From the start, fear has been the primary tool for motivating people to fight man-made global warming—or as it’s currently being called, “climate change.” We have been told that if we don’t limit carbon-dioxide emissions, we can expect to be visited by an entire cavalry of apocalyptic horsemen.
These include the flooding of our cities, entire island chains disappearing beneath waves, pestilence, infestation by vermin, famine and even increased earthquake activity.
You can add another horrible to this list: genocide.
At least that’s what an article in the October 28 issue of the New Republic would have us believe. In it, Yale historian Timothy Snyder points out that the genocidal policies of Hitler and Stalin were driven by more than their murderous ideologies—they also served “a vision of economic development that would overcome environmental limitations.”
For Hitler, the goal was to turn Eastern Europe into the bread-basket that Germany lacked. For Stalin, these same areas contained the wealth that would finance his socialist utopia. Both were willing to kill millions of people to turn these visions into reality.
Well, Snyder now describes a scenario in which climate change spawns massive instability: “failed states, ungoverned spaces, and widespread war . . . [even] significantly increased risks of nuclear war and worldwide terrorism.”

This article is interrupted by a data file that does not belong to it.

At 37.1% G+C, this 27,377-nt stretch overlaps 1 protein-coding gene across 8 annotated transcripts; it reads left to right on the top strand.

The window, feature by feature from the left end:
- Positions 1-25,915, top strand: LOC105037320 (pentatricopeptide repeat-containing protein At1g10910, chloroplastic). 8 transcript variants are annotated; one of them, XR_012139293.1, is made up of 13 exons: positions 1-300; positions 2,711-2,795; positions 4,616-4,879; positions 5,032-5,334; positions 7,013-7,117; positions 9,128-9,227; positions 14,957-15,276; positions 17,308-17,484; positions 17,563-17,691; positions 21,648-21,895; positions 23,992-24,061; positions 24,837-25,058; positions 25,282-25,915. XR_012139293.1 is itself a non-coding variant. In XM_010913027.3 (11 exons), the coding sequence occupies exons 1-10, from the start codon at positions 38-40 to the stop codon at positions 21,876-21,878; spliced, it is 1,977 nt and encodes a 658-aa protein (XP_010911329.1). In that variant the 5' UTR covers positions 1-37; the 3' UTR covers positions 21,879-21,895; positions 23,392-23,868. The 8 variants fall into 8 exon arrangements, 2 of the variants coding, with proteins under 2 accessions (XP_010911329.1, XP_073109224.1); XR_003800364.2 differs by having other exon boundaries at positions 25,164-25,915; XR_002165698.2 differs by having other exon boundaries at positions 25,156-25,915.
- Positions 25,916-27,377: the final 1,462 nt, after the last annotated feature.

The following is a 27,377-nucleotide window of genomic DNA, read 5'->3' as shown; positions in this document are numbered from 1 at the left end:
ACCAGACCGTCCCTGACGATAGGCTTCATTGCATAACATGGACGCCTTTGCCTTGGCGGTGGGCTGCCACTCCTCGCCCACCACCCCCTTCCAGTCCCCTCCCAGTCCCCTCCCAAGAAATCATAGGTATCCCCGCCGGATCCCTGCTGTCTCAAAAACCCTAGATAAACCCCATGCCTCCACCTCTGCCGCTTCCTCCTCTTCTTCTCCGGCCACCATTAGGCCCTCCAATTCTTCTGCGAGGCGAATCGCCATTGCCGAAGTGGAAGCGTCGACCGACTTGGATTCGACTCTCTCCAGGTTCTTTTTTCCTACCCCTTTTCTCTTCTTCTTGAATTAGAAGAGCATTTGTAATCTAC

In some places, the competition for resources will lead competitors to deny the humanity of other claimants, which is a necessary step to genocide.
Well, even if you doubt the science behind man-made global warming, Snyder makes some important points: Despite our technological hubris, civilization is vulnerable to environmental change. We can’t control the weather—we don’t even really understand it.
That’s why Snyder is also right when he stresses the need to invest in those technologies that help us to ameliorate the impact of climatic shifts, regardless of their causes.
Still, I can’t help but notice that in his speculation about future instances of ideology leading people to deny the humanity of others, he overlooks actual instances of what is happening today.
An obvious instance is abortion-on-demand. It’s hard to think of a better illustration of ideology—in this case the exaltation of personal autonomy—which denies the humanity of others and kills people.
On the environmental front, global-warming hysteria has given license to an anti-human view that portrays people as a problem to be managed. This ideology leads some to openly discuss the need for “culling” the human race, as if people were livestock.
Others talk about more vigorous and even coercive population-control measures as a way of “saving” the planet. One recent ad even portrayed a teacher blowing up students who weren’t committed to reducing their personal CO2 emissions! I’m not making this up!
Snyder’s argument reflects what happens when we abandon the biblical worldview, with its inherent dignity given to every single human life, and when we deny the sovereignty of God. Worldviews, as you’ve heard me preach so many times, do matter—not just in preventing climatic disaster—but in preventing human beings from being killed in the name of a human ideology.